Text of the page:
The Strip Status
How’s Cumberland Avenue faring?
On the Brink
Ice rink boosts downtown attendance
Rob Dansereau, Cumberland Avenue Merchants Association’s president and owner of gift-and-clothing shop Flashback, feels heartened by the Strip’s momentum, but he’s quick to identify its problems and to suggest his desired solutions. “We’re seeing the level of vacancy definitely come down and with the demolition of McGhee’s Irish Pub, we’re definitely moving in a positive direction,” he says.
With that out of the way, Dansereau pulls out his wish list. No. 1: He’d like to see landscape and design issues remedied. “We contacted seven different landscape companies to try to get perpetual care of the landscaping strips that border Cumberland Avenue, and we were unable to get anyone to take the contract from us,” Dansereau says.
The deleterious effects of foot traffic before and after football games were cited as reasons for the poor response. As such, Bob Whetsel, the City’s director of public service, offered to help. Last month, he walked the Strip with several of its business owners. “We listened to their concerns and we’ve taken some steps to improve some of the biggest problems,” Whetsel says.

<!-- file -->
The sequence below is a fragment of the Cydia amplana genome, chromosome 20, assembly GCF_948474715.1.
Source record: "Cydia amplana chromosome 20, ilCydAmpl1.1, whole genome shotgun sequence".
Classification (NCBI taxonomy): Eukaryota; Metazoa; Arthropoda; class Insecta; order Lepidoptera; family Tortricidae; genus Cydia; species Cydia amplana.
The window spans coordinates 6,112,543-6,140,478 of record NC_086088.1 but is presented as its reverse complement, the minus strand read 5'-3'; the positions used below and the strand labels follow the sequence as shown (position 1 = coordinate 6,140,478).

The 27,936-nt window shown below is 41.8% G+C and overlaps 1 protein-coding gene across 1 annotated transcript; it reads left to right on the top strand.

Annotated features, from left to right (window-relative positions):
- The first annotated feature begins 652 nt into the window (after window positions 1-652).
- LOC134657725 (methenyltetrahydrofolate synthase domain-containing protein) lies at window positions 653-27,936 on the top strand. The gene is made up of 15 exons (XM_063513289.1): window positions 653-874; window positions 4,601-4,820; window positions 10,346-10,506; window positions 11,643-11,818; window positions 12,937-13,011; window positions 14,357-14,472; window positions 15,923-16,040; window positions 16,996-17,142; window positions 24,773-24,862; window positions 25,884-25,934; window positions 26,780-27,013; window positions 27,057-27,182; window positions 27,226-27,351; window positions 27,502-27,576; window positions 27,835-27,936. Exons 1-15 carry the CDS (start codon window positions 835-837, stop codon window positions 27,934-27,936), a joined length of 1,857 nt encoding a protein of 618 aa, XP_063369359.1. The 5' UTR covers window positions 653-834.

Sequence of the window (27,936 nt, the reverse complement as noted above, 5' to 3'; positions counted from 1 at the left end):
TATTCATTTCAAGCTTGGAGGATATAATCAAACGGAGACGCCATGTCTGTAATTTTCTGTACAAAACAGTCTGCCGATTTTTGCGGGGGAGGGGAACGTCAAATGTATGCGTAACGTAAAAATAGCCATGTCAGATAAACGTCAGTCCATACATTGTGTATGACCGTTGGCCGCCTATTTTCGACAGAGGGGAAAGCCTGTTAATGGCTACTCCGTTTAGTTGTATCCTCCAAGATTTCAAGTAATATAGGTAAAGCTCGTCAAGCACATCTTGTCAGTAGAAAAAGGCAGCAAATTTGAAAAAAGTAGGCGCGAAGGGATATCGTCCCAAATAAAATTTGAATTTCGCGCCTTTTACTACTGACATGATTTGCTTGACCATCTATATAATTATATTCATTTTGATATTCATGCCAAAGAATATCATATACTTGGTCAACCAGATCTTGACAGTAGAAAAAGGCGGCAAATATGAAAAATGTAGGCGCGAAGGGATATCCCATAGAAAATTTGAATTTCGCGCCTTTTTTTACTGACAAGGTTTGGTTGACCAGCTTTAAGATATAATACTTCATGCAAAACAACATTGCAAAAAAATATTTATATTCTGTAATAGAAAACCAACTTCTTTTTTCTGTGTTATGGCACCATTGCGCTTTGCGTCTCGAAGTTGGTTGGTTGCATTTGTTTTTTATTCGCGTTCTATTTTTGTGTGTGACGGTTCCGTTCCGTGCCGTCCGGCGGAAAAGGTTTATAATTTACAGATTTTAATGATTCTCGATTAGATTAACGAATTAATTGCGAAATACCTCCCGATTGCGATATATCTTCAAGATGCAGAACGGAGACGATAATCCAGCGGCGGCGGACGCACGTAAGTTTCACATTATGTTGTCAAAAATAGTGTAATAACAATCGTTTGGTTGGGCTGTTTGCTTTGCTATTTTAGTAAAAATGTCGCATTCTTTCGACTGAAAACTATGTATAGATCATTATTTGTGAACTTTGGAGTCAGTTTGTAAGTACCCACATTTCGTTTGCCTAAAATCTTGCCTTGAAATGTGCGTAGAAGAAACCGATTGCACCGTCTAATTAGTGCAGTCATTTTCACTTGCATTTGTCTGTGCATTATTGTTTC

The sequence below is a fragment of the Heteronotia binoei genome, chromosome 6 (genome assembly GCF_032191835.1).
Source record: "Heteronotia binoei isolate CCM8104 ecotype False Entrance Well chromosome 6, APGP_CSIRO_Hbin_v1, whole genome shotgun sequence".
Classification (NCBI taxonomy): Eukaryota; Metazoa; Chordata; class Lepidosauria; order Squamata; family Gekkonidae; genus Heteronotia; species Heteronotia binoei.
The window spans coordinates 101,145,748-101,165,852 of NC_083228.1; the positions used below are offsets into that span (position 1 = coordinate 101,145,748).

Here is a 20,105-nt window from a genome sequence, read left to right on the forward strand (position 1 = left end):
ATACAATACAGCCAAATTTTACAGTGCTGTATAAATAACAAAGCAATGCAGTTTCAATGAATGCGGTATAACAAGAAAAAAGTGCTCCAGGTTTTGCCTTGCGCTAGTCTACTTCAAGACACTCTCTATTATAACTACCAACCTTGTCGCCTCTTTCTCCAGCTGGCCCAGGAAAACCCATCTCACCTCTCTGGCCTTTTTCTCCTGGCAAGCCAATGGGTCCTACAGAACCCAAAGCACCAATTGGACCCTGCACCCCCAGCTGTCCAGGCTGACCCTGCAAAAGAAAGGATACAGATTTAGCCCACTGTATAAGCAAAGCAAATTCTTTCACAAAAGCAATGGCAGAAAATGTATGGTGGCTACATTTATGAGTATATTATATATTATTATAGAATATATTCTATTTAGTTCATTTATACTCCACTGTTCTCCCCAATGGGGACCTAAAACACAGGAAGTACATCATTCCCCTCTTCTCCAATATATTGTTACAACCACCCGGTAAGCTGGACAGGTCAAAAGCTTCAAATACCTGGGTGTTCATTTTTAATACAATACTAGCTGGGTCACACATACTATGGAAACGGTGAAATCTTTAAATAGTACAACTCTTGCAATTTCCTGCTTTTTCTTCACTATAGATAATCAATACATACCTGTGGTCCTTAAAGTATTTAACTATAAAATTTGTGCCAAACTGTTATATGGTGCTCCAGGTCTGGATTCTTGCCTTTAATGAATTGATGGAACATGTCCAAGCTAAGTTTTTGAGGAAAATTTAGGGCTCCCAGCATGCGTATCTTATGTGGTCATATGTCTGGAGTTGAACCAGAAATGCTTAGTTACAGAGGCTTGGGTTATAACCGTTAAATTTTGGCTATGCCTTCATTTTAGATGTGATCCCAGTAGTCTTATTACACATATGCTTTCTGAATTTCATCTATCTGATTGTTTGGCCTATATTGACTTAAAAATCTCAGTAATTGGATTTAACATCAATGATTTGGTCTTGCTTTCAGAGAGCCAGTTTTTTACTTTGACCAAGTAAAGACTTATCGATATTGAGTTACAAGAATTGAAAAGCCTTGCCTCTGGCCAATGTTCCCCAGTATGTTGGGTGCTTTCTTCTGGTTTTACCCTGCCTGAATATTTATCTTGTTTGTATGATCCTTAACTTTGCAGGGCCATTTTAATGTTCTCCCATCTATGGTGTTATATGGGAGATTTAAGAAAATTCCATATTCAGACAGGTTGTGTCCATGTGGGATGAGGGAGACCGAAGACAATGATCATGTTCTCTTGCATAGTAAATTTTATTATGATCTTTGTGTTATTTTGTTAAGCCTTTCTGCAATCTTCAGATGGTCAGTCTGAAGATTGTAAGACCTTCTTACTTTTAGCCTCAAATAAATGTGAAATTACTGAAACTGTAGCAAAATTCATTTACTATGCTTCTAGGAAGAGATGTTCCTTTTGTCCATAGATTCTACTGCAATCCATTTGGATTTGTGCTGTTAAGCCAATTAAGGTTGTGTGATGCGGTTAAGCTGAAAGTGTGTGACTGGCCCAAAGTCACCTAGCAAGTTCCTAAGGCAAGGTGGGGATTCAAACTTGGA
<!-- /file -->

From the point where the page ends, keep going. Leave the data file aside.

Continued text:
The City removed a few trees, dressed some balding patches with mulch and trimmed shrubs. “Longtime fixes are much harder,” Whetsel admits. “On at least six Saturdays during the year, the things get trampled down.... I would hate to see all the natural areas be removed from Cumberland, but it’s a very harsh environment to make anything happen well.”
No. 2: Dansereau takes issue with Cumberland’s obtrusive signs. “We’re looking at trying to make Cumberland Avenue more appealing visually by amending the current sign ordinance,” he says. Businesses can currently install 50-foot signs; Dansereau would prefer a 15-foot height limit.
No. 3: The demise of McGhee’s has caused some old-schoolers to sigh nostalgically. After all, the brick, urban-style building, which opened onto the sidewalk, saw the first of local darling Robinella’s shows and was unlike any building built on the Strip in recent years, but Dansereau express optimism about the emptied space. He hopes a suitable business will move into it, and into the vacant O’Charley’s as well. He has some suggestions: “We want more diversity in retail. We’re pretty populated in chain restaurants. We’d like to get some unique local restaurants.”